A Suppository Story
I'm only twenty years old, but I have faced my share of bowel problems in life already. I had very serious problems with constipation in my early teens and had intense colonic blockages, enough so that I almost passed out upon one simple press of my upper left abdomen under my ribcage. As a young adult, I have developed multiple sclerosis, which is just now beginning to wreak havoc on my GI tract. This is my story of a hellish trip to the ER that was just last week.
I hadn't had a bowel movement in two weeks. I was in such pain and in such agony from my stomach that I attempted to manually remove my own poop from my ass. I dug out a few small chunks, but not much could be done after that. I've had to become a shameless shitter due to other health problems, namely Graves' disease, another autoimmune disease (this one of the thyroid), but having to go to the ER for a second time in two months for a bowel blockage was not my idea of fun, especially with having to deal with a male doctor this time. My boyfriend is the only male in the world who I would have no problem shitting directly in front of, and even that scarcely occurs.
So I ended up going to the ER. This particular hospital was not doing well financially, so obviously doctors were running short. Thus, I unfortunately ended up with a male doctor, moreover, a male doctor who made me wait two hours before he could even see me. The ER was very full that night, so full that it had to be shut down because there were too many patients. I am not in any way sexist--I am a feminist; but I am also a sexual assault survivor, so having male doctors working on intimate parts of my body has not been easy for me the past few years. The doctor ordered X-rays of my abdomen and, an hour later, I was whisked away to the X-ray room.
The X-ray tech was pretty cool. Male, but at least I was able to change behind a curtain. He was telling me all about these home remedies that some witch doctor concocted up for his mother that helped her out; I can't even recall the names of anything that was in them. Despite my inability to stand up perfectly straight due to my MS, the X-rays did show the blockage in my intestine that I had suspected all along. And what did the doctor think it was related to? MS. My bladder control has already diminished; isn't it time for bowel problems now? Oh goody.
The doctor ordered an enema, and I was relieved that I would be out of that ER in no time ... or so I thought. I had to administer the enema myself despite having a female nurse, and the only thing it dislodged was copious amounts of gas, and believe me, copious is an understatement. I started off on the toilet to see if any poop would come out, but all that emerged from my rear end was a gigantic blast of intestinal gas. It would not have surprised me a bit if the entire ER heard that blast--it was so loud, especially echoing into the toilet. Eventually, I realized I wasn't going to poop, so I headed back to my bed. Suddenly, I felt what felt to be a huge diarrhea cramp and ran back to the bathroom but, again, nothing but gallons and gallons of gas (and the enema). I decided it was safe to go back to bed and just fart in bed so I wasn't wasting bathroom space for anyone else who needed it.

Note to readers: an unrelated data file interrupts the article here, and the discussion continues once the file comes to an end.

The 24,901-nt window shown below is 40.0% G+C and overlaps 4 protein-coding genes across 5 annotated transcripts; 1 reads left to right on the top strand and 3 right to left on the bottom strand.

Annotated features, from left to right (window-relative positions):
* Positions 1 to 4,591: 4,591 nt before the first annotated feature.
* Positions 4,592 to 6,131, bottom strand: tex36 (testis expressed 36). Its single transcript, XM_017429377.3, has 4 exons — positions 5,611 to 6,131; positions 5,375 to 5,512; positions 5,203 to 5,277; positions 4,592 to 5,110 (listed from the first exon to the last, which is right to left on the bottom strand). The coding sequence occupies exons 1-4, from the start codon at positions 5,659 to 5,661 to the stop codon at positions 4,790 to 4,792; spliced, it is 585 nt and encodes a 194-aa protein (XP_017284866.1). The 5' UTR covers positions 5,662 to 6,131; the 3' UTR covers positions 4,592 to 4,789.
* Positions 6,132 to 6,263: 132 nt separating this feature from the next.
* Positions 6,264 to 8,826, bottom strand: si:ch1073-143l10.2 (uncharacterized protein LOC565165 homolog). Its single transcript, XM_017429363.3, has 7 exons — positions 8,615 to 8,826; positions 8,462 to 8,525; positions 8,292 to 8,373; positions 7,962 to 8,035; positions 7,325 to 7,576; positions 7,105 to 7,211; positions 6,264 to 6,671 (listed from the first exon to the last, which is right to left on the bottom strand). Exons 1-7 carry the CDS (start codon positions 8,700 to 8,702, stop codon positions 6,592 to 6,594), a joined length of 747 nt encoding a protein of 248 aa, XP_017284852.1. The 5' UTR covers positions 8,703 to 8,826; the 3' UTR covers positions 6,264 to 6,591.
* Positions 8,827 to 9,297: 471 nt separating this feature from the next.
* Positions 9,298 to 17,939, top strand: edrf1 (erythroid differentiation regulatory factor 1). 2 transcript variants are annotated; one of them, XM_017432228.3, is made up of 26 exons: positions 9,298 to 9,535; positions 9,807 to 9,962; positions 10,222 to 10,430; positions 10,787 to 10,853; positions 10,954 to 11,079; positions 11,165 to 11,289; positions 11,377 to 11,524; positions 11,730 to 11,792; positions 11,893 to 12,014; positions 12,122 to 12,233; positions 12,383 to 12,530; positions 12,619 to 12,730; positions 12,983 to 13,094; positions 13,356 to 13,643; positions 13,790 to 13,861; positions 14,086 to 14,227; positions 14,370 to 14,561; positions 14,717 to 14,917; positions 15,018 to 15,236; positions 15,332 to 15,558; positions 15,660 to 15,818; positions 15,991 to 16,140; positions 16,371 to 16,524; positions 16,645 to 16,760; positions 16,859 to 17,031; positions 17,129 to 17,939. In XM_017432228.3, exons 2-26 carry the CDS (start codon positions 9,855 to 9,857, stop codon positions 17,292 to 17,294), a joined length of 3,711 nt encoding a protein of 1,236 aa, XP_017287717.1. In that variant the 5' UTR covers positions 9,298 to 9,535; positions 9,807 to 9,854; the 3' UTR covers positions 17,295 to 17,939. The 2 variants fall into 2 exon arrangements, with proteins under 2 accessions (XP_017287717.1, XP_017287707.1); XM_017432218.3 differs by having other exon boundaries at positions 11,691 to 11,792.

I told the nurse that the enema had not worked, which now meant that the doctor had to come in and remove the blockage with his bare hands. I shuddered at the thought of this and tried to go into a state of zen, but nothing was made better, not even the attempt at manual unblocking. The blockage was too far up to be pulled out by hand. And so came the worst treatment of all, which would prove to be even worse than a male doctor sticking his fingers up my ass: the suppository.
I got the female nurse to administer the bullet-sized suppository of Dulcolax, after which she said it should take fifteen-to-thirty minutes to start working. I relaxed in bed for a little while, until my stomach began to cramp. It cramped so hard that I started to feel nauseated. I was sure I was about to puke right then and there; thankfully I didn't, but it gives you an idea of just how sudden and horrible this nausea was. I wasn't able to feel it down below, but I knew it was time to head to the bathroom.
I tried to relax as best I could, but I was so sick to my stomach that I couldn't relax even when I concentrated. Eventually my body started to go into abdominal spasms, and the drug practically forced my body to shove all the backed up poop out of my body. I had no control over when I pushed; my body just pushed when it wanted to. The cramps were unbearable, the nausea intolerable, the amount of poop coming out of me unbelievable. I had about three feet of backed-up shit in my bowel, and it took a powerful suppository to force my body to get rid of it. I had been in the ER for four hours already, and I tried not to take up too much time in the bathroom, but I found myself unable to tell when my body was going to start pushing. I waited a good twenty minutes before I even got up to wipe. That toilet bowl was coated in shit, and I feel sorry for the janitor who had to clean the toilet that morning.
I finally left the ER at around 1:30 in the morning, having been there for about six hours. Never in my life have I had such a hellish experience in an ER, nor such a long wait. This was my first experience with a suppository; I had been given a prescription for ten days supply. (I was not about to fill it, no matter what; I was definitely not about to go through that same hell again.) I'm not sure if all suppositories are like that, nor do I want to find out. I've been trying to research different kinds of suppositories online, but nothing seems to be bringing up the kind of experience I endured. But I will definitely say that unless my life is in immediate danger (and I mean immediate), I will never use another suppository again.